From the most recent issue of the Construction Marketing Ideas newsletter

As Christmas arrives and we prepare for the New Year, we remember 2008's tumultuous economic crisis, which may be the start of a long and painful recession.

Some say we should see things through a positive perspective and banish the bad news from our minds. I'm a firm believer in realism, and believe that you can adapt yourself to even the most difficult situations.

For example, yesterday, in reviewing our newspapers January issue proofs, I noticed the first word of a headline: "Negative".

"We've got to take that negative out," I told our editor. Digging into my writers' mental toolbox, I found an alliterative option, "Flagging" -- appropriate because the story is about how our company paid $400 to help a contractor put an Ottawa Senators hockey logo flag on a crane at a local school project.

When things are tough, does it make sense to spend money on custom-made flags? Absolutely. Marketing that connects you to your clients and your community is always a wise investment, especially in an environment where you cannot rely passively on referrals and repeat business.

When you think creatively, you can find opportunities all around you. Focus your marketing on your previous and current clients, and the communities where they connect (like relevant associations), and you'll find you can attract and retain business even when things look gloomy elsewhere.

Best wishes for the Holiday Season and Happy New Year!

Mark Buckshon
Construction News and Report Group of Companies
P.S. You will find value in reading this article, The Death of Salesmen, which reminds us that one of the least wise marketing decisions you can make is to try to win business by lowering your price. It also shows how flawed Internet marketing practices can harm your credibility and effectiveness.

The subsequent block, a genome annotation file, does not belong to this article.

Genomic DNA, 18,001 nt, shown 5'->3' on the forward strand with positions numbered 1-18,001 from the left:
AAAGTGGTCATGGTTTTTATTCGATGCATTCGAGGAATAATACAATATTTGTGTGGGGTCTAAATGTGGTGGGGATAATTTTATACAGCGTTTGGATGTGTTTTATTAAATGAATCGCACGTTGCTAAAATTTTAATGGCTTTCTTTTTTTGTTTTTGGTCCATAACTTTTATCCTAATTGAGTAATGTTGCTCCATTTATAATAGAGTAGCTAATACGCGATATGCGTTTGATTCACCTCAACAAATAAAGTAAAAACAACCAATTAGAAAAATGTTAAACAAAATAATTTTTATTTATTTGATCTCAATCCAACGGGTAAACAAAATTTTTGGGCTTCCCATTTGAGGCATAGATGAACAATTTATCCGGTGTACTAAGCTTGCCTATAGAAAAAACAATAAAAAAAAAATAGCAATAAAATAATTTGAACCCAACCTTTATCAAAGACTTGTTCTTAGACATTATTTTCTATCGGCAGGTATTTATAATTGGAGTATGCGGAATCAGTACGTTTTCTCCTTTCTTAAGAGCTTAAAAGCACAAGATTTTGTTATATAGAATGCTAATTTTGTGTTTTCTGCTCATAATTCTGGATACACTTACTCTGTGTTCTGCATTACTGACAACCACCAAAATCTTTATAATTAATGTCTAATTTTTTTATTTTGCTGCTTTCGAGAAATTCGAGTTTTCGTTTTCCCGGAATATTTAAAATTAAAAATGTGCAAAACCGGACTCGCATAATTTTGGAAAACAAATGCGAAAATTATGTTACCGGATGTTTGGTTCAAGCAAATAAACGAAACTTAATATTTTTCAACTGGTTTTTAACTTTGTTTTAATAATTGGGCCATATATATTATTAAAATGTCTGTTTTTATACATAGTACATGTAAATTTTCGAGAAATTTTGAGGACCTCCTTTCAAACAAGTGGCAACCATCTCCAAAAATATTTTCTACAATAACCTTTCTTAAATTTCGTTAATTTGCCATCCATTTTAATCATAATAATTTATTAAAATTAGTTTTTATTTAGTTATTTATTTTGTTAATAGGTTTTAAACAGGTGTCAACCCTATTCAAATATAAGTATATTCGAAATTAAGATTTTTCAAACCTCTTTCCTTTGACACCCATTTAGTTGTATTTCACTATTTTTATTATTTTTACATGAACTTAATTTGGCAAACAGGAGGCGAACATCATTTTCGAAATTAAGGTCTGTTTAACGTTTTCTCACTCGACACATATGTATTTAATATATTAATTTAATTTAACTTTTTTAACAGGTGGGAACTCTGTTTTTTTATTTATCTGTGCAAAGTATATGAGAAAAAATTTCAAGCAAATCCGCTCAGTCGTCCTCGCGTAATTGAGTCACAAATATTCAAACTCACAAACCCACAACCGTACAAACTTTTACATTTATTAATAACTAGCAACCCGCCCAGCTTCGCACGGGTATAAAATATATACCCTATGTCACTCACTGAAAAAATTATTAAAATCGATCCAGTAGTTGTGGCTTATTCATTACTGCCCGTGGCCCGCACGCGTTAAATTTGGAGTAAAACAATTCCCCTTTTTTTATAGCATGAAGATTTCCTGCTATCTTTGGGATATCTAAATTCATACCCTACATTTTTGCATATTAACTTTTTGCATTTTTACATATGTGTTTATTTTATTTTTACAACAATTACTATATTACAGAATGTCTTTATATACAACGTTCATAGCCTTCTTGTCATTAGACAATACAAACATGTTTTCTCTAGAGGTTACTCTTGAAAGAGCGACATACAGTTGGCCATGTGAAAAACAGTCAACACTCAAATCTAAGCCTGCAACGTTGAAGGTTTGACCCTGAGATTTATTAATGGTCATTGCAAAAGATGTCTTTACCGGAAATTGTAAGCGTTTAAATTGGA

Wednesday, December 24, 2008

Resolution time (not)

As we prepare for the Christmas break, you are probably reflecting on the past year, and thinking about the future. You may even be thinking about New Years resolutions.

Yesterday, at our modest Ottawa employee Christmas lunch, colleagues discussed the idea of resolutions and one of our employees, who like me takes personal fitness seriously, remarked that come January 1, we'll see the gym filled with out-of-shape people trying to lose weight and become 'healthy'. And we'll know that most of the gym visitors will disappear by the end of the month.

In a similar manner, I've noticed that business projects initiated shortly before Christmas with planned implementation in early January usually fizzle pretty quickly. They may be good ideas, or not, but they attain greater theoretical weight because of the long time between discussion and the first available opportunity to put them into work.

This is in part because the Christmas season in our business is unlike any other time of the year. From now, through January 5, we are virtually shut down. Sure, things can slow down in the summer and periodically for public holidays at other times in the year, but nothing quite equals the 10 days or so beginning yesterday and ending the first monday after New Years.

I'll take this time to work on finishing the first draft of my book on Construction Marketing, and our family will be on vacation for nine days commencing Boxing Day.

You'll still see the blog during the vacation, with allowance for a few days where travel/schedule doesn't allow -- in fact the entries may increase in frequency when, with time on hand and laptop in front of me, I can write freely.

But if you are expecting me to bravely announce new projects to 'start' in January, or (worse) to declare resolutions, you should know that I find January to be the most frustrating time of the year at the gym. The place is too crowded and full of people who could, if they really wanted to make improvements in their lives, achieved much more by getting to work on their concerns in November or December.